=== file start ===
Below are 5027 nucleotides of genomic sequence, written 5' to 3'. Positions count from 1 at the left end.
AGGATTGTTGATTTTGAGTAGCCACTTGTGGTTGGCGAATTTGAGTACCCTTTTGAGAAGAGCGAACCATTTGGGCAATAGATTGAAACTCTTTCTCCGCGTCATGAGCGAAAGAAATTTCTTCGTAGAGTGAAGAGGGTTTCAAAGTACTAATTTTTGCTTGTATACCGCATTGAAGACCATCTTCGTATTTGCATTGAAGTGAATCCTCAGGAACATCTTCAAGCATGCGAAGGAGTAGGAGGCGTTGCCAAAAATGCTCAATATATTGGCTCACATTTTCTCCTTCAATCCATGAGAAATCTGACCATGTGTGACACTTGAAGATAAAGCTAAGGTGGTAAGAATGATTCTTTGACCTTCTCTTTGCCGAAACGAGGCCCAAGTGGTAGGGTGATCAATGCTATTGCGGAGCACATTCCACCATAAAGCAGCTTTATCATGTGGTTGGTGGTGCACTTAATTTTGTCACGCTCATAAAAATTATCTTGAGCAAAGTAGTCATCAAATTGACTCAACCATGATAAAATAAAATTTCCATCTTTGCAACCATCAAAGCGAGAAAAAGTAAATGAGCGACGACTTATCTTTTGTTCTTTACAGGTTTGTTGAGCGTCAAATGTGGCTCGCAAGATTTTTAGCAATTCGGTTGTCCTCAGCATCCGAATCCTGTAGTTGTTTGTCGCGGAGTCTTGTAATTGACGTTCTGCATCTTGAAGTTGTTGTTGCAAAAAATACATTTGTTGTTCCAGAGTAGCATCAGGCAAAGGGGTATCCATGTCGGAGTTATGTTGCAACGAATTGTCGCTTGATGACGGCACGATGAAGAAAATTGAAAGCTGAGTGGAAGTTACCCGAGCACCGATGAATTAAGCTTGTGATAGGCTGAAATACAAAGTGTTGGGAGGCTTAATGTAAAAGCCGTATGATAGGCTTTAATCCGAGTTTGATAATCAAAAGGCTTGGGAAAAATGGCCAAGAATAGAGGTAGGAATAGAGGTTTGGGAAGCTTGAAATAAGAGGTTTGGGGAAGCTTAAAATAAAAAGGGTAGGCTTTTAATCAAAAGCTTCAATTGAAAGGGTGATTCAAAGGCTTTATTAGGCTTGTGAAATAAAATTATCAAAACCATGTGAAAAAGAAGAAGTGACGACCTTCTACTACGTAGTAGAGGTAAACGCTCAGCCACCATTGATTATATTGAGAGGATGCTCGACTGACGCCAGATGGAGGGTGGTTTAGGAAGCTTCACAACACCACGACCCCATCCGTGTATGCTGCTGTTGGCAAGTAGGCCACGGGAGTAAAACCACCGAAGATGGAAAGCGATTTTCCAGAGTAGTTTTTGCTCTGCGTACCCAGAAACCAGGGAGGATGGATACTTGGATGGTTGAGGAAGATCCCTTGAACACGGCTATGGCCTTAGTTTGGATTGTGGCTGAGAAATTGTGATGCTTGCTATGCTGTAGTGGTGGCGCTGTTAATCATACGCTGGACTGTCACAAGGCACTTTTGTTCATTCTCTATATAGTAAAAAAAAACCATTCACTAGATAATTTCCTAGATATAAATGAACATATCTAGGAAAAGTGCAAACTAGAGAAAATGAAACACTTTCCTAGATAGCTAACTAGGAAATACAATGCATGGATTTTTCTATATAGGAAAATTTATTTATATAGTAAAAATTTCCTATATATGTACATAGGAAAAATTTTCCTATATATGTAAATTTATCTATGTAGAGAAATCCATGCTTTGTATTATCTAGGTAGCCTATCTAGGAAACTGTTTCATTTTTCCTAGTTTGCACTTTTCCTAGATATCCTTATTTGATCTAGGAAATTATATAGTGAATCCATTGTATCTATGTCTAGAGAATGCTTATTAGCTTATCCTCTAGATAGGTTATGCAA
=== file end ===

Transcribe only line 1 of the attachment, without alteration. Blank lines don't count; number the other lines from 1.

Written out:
Below are 5027 nucleotides of genomic sequence, written 5' to 3'. Positions count from 1 at the left end.